Vierros MK, Harrison AL, Sloat MR, Crespo GO, Moore JW, Dunn DC, et al. Considering Indigenous Peoples and local communities in governance of the global ocean commons. Mar Policy. 2020;119: 104039. doi:10.1016/j.marpol.2020.104039
Celebrating Indigenous Peoples’ Day
On the second Monday in October each year, a growing number of states and cities in the US and around the world are celebrating Indigenous Peoples’ Day, a holiday established to take the place of Columbus Day. Instead of celebrating the violence of colonizers like Christopher Columbus, Indigenous Peoples’ Day acknowledges the true history of American colonization and its destruction of local peoples and places. Indigenous Peoples’ Day is a celebration of the strength and resilience of indigenous communities, as well as a reminder of the continued challenges faced by such communities in the face of colonial systems which continue today.
Such systems exist across spheres, from economic to social and political systems, including biodiversity conservation and policy. In particular, the ocean plays an important role in the cultures and subsistence of many island and coastal indigenous peoples and local communities. Many of these communities have been using and celebrating their local marine resources for thousands of years and, as such, have developed highly effective holistic management systems based on stewardship and intergenerational responsibility.
The global ocean commons
Holistic management systems are exactly what global marine conservation needs most, argue Marjo Vierros and co-authors in a recent paper in the journal Marine Policy, especially as it relates to the global ocean commons, or areas beyond national jurisdiction (ABNJ). The global ocean commons are those areas of the high seas “owned by everyone but not cared for by any single entity,” as Vierros and colleagues describe them. Individual nations may enact policies for the conservation and management of their bit of coast and the surrounding waters, known as their exclusive economic zones, but beyond that lies international waters, the high seas.
But animals don’t care about political boundaries – their migratory routes don’t change because one country stops and another begins. The lives of these animals are highly fluid, and marine animals undertake some of the longest migrations of any animal on earth. This creates a huge challenge for animal conservation, especially in marine ecosystems which are vast and already hard to regulate.
In their paper, Vierros and the rest of the team give examples of four marine animals which range widely through coastal areas as well as the global ocean commons: sea turtles, albatross, fur seals, and salmon. All travel widely, are threatened by different aspects of human activity, and have close ties to island and coastal indigenous communities.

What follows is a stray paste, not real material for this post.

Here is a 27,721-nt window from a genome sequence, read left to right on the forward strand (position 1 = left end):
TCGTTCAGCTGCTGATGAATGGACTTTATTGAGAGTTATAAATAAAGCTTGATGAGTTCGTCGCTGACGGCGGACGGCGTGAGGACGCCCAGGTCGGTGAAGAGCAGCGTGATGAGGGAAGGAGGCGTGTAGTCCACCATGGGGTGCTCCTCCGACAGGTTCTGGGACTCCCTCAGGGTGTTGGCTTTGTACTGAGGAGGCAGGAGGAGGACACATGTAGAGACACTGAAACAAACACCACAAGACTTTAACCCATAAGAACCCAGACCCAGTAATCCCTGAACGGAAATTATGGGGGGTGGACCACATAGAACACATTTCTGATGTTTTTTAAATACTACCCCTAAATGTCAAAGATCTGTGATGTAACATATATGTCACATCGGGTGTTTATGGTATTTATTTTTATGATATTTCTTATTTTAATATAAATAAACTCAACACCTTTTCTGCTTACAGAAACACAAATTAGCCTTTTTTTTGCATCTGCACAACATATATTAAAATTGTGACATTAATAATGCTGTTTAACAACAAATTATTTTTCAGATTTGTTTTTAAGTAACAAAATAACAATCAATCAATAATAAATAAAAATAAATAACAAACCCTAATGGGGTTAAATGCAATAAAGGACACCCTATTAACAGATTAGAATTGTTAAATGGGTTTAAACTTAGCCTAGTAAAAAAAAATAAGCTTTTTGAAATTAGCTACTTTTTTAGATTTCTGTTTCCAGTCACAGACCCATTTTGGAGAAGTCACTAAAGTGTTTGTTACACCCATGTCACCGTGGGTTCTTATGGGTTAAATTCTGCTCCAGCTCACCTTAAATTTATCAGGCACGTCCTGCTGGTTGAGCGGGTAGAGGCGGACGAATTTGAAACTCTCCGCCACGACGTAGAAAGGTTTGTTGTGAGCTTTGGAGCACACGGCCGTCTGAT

Because many indigenous communities are located in the same place as important nesting, spawning, or breeding sites for these four species and many others, it means they are highly interconnected, and local people rely on these species as resources and for their cultural importance. Yet, it also means that many indigenous and local communities disproportionately bear both the burden of conservation work and the negative consequences of population decline. In fact, these communities are suffering the loss of these valuable species even when the human activity threatening those animals is taking place within the global ocean commons, far from the coast where indigenous resource use and management occurs.
A lesson in governance and resource management
In order to protect marine species for people across the globe who rely on them, and to safeguard ecosystems which regulate the earth’s climate and the air we breathe, we need to do a better job of governing the ungovernable, the areas beyond national jurisdiction. To do this effectively, global governing bodies like the UN must work to include indigenous peoples and local communities in management conversations. The traditional knowledge held by indigenous peoples and their stewardship practices can and should inform sustainable and equitable policies surrounding the global ocean commons.
I am a PhD candidate at Syracuse University studying marine mammal communication. My research focuses on analyzing underwater recordings of whale calls in order to better understand whale behavior. I’m also interested in education, outreach, and science communication. When I’m not listening to whale sounds, you can find me curled up with a good book or complaining about how much it snows in Syracuse.
2 thoughts on “Holistic management: the vital role of Indigenous Peoples in conservation on the high seas”
Great report, it’s always fascinating to hear about interdisciplinary efforts connecting ecology and human cultures.
Absolutely yes, BUT, did the indigenous people really “developed highly effective holistic management systems based on stewardship and intergenerational responsibility”, or did they (1) exist in such relatively small numbers related to the resource biomass and recovery capabilities, and (2) lack the capability of the technological and mass-consumptive arrogance related impacts that prevails today, that they did not have long term impacts on the resources regardless of how they utilized the resources? Something for more in-depth thought and more rigorous analysis?